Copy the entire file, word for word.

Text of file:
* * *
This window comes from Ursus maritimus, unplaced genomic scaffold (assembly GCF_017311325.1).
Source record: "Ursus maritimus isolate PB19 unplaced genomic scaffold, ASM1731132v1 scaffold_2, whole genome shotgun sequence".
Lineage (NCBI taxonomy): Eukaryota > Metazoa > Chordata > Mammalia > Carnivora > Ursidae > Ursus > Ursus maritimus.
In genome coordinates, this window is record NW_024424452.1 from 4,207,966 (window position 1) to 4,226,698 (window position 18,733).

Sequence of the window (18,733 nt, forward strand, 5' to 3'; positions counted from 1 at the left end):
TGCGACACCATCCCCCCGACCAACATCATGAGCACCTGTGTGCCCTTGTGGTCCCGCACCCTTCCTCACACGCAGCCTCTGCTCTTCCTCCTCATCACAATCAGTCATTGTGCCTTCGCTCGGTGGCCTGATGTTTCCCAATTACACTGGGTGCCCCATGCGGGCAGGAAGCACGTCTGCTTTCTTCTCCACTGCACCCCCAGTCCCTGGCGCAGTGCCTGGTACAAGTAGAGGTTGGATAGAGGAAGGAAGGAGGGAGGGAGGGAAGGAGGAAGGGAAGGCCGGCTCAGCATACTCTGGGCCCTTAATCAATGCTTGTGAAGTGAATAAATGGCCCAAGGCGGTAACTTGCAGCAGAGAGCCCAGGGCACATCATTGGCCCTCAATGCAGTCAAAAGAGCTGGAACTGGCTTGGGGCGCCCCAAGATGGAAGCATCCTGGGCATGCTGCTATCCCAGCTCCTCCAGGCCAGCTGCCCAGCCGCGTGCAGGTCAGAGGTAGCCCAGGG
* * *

This window comes from Ursus maritimus, unplaced genomic scaffold (assembly GCF_017311325.1).
Source record: "Ursus maritimus isolate PB19 unplaced genomic scaffold, ASM1731132v1 scaffold_2, whole genome shotgun sequence".
Lineage (NCBI taxonomy): Eukaryota > Metazoa > Chordata > Mammalia > Carnivora > Ursidae > Ursus > Ursus maritimus.
In genome coordinates, this window is record NW_024424452.1 from 4,207,966 (window position 1) to 4,226,698 (window position 18,733).

Sequence of the window (18,733 nt, forward strand, 5' to 3'; positions counted from 1 at the left end):
TGCGACACCATCCCCCCGACCAACATCATGAGCACCTGTGTGCCCTTGTGGTCCCGCACCCTTCCTCACACGCAGCCTCTGCTCTTCCTCCTCATCACAATCAGTCATTGTGCCTTCGCTCGGTGGCCTGATGTTTCCCAATTACACTGGGTGCCCCATGCGGGCAGGAAGCACGTCTGCTTTCTTCTCCACTGCACCCCCAGTCCCTGGCGCAGTGCCTGGTACAAGTAGAGGTTGGATAGAGGAAGGAAGGAGGGAGGGAGGGAAGGAGGAAGGGAAGGCCGGCTCAGCATACTCTGGGCCCTTAATCAATGCTTGTGAAGTGAATAAATGGCCCAAGGCGGTAACTTGCAGCAGAGAGCCCAGGGCACATCATTGGCCCTCAATGCAGTCAAAAGAGCTGGAACTGGCTTGGGGCGCCCCAAGATGGAAGCATCCTGGGCATGCTGCTATCCCAGCTCCTCCAGGCCAGCTGCCCAGCCGCGTGCAGGTCAGAGGTAGCCCAGGG